His decision came as an investigation into sexual harassment allegations against him was ongoing.
Conflict threatens already at-risk wildlife populations and conservation efforts in war-torn areas.
January 11, 2018|
ROBERT PRINGLEA study in Nature published yesterday (January 10) examines the effects of armed conflict on at-risk wildlife populations and species. More than 70 percent of conservation parks in Africa were affected by war between 1946 and 2010, and wildlife population growth rates declined when conflict occurred. Conservation efforts following conflict could help save at-risk populations, the study suggests: post-conflict efforts in Gorongosa National Park in Mozambique and in Akagera National Park in Rwanda were linked to improved conservation outcomes.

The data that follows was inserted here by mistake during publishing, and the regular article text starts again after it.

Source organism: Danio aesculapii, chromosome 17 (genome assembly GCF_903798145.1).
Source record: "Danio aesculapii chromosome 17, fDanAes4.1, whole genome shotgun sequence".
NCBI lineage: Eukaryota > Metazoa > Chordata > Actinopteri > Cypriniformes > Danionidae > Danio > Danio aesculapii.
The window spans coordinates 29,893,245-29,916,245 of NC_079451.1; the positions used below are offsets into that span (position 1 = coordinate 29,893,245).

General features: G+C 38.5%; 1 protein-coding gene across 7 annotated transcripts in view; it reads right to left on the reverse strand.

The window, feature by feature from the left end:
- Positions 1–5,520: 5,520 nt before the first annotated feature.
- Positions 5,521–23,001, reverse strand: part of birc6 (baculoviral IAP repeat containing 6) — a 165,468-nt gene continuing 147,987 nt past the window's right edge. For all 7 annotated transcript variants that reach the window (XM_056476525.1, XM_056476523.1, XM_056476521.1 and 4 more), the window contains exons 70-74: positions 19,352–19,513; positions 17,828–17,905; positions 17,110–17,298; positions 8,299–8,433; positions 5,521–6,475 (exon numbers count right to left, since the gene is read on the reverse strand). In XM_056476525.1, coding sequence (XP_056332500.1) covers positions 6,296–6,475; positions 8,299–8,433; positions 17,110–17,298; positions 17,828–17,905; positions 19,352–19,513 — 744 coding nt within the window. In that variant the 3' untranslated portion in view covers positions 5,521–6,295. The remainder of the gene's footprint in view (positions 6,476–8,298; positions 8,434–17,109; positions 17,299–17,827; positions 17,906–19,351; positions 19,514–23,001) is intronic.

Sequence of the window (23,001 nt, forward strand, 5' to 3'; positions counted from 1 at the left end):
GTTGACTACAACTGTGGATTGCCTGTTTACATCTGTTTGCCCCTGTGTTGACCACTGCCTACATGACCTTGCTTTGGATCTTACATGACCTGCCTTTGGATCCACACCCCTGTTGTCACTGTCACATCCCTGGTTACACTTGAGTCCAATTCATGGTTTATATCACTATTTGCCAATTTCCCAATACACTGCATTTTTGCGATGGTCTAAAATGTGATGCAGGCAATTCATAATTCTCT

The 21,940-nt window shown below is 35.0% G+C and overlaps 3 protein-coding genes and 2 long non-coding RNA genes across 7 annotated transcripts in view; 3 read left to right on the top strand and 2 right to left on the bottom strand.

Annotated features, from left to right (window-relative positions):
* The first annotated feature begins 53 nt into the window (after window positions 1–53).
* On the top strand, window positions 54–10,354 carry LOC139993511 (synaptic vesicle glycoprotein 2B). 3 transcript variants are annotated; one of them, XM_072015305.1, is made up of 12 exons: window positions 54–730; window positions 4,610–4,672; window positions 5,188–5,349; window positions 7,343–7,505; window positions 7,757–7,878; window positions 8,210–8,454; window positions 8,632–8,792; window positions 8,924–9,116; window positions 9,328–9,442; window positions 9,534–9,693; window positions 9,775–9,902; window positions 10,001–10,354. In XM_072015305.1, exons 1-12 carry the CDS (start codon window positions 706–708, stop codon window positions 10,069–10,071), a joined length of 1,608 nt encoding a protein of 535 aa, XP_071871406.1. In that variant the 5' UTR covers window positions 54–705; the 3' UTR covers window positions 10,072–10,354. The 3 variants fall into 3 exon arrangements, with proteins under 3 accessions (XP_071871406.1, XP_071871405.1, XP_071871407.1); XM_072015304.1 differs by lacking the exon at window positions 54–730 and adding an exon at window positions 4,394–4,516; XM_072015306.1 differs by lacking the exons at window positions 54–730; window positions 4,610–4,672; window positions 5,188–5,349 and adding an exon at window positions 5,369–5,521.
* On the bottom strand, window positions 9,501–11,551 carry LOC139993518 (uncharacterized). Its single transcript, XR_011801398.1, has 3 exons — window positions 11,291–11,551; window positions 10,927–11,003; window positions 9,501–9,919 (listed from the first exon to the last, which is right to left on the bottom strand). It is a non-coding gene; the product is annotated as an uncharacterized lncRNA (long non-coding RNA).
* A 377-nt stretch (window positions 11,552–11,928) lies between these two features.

J. Daskin, R. Pringle, “Warfare and wildlife declines in Africa’s protected areas,” Nature, doi:10.1038/nature25194, 2017.